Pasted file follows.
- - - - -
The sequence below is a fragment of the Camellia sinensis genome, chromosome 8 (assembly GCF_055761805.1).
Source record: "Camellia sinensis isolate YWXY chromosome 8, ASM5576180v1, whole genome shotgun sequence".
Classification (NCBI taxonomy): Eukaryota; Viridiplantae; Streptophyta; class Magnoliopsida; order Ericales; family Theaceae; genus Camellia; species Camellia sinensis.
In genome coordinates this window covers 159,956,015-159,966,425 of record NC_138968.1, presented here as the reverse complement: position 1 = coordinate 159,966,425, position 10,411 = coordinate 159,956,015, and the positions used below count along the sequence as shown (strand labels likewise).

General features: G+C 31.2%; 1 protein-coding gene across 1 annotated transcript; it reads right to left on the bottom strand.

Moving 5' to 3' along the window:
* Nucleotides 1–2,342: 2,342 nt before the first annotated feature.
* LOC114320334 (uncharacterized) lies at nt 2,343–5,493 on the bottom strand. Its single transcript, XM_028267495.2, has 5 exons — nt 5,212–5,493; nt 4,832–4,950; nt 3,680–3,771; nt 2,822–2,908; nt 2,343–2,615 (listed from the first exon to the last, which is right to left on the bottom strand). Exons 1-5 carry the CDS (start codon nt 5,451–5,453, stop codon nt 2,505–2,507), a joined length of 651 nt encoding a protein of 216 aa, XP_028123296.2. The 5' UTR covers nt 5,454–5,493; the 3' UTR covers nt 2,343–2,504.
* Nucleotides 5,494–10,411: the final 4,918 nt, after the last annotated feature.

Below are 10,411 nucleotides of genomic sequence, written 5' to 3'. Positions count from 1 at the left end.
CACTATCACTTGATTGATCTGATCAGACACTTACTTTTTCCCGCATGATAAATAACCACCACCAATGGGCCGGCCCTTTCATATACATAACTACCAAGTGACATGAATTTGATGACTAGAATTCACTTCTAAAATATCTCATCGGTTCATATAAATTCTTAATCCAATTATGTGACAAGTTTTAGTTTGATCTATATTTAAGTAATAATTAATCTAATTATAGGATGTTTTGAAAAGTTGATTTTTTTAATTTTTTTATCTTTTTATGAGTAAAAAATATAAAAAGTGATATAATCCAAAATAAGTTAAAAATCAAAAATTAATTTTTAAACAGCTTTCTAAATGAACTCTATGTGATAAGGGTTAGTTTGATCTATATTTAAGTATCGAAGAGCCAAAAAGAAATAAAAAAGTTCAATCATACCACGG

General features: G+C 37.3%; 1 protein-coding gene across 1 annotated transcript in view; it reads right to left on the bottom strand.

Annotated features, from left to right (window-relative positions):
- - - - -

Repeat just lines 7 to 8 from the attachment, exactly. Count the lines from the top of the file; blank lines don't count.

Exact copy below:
* Nucleotides 1–2,342: 2,342 nt before the first annotated feature.
* LOC114320334 (uncharacterized) lies at nt 2,343–5,493 on the bottom strand. Its single transcript, XM_028267495.2, has 5 exons — nt 5,212–5,493; nt 4,832–4,950; nt 3,680–3,771; nt 2,822–2,908; nt 2,343–2,615 (listed from the first exon to the last, which is right to left on the bottom strand). Exons 1-5 carry the CDS (start codon nt 5,451–5,453, stop codon nt 2,505–2,507), a joined length of 651 nt encoding a protein of 216 aa, XP_028123296.2. The 5' UTR covers nt 5,454–5,493; the 3' UTR covers nt 2,343–2,504.